Still, this story is quite enjoyable. There’s a great mix of suspense, mystery, and atmospheric moments, as well as some comedic ones such as Holmes’ response to the Doctor’s compliment at the end of the story. And there are enjoyable interactions between the Seventh Doctor’s companion Bernice Summerfield (Lisa Bowerman) and Dr. Watson (Richard Earl).

One complaint is the role of the Doctor’s other companion Ace (Sophia Allred). She only plays a part in Episode 4 in helping the Doctor and a friend stay alive on an alien planet but makes cameos in the prior episodes to remind us that she is eventually in this story. It’s an odd use of a popular companion and the cut scenes throughout the other episodes are a bit jarring.

Still, despite some minor production errors, this was a satisfying and entertaining audio drama that delivers a fun story worthy of these iconic characters.

Rating: 4.0 stars out of 5.0

 

 

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Big Finish Celebrates Fifteen Years of Doctor Who Audio Dramas

In July, Big Finish Productions celebrates  fifteen years producing licensed Doctor Who audio dramas.  In celebration of this milestone, we’ll take a look at the history of Big Finish’s work this week and next week we’ll review one of their latest releases as we take a look at some of the most successful contemporary audio drama being produced.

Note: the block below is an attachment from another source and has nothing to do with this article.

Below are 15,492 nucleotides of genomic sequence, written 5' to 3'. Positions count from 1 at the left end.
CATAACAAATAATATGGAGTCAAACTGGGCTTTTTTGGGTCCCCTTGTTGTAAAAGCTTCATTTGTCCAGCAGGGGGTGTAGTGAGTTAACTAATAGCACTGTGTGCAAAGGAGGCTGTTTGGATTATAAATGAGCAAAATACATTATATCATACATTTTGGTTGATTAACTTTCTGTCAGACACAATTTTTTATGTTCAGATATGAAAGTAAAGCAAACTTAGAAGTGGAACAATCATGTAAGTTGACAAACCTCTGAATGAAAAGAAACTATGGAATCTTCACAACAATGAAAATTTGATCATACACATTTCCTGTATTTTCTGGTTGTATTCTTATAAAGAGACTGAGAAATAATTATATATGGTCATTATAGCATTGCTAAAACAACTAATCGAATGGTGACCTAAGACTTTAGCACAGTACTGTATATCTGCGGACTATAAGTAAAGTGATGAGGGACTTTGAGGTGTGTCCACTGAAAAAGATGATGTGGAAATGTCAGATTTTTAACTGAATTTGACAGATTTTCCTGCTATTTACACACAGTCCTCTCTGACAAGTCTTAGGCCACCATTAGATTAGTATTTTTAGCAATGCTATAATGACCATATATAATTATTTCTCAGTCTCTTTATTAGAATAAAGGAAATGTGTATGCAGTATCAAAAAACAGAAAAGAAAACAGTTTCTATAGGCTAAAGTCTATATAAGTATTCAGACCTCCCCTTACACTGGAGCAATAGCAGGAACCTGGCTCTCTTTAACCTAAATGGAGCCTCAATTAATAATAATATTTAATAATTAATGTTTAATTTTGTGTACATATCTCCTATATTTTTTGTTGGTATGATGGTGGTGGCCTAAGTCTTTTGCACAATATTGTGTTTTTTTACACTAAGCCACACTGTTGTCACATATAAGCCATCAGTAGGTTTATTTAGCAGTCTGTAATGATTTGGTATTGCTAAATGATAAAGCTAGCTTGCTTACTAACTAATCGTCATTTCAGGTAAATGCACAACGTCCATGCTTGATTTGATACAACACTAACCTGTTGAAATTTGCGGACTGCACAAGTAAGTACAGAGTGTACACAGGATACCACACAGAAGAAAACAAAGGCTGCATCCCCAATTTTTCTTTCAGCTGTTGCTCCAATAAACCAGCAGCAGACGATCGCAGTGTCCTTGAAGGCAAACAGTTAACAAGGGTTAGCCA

From 1963-1989, BBC aired Doctor Who which chronicled the adventures of the Doctor, a time travelling alien known as a Time Lord. Every few years, the Doctor would “regenerate” and take on a different face and a somewhat different personality than he had previously. This element introduced when the first actor to play the doctor, William Hartnell was ailing. This served to allow the recasting of the role and since then had served to allow both the lead and the direction of the series to change while still remaining Doctor Who. 

There were seven doctors in those twenty-six years, the most popular of which was Tom Baker’s Fourth Doctor which ran for seven years. Baker’s multi-colored scarf became iconically associated with the show. Still eight seasons, after he’d left the show left the air with a whimper in the final Seventh Doctor story, “Survivor.”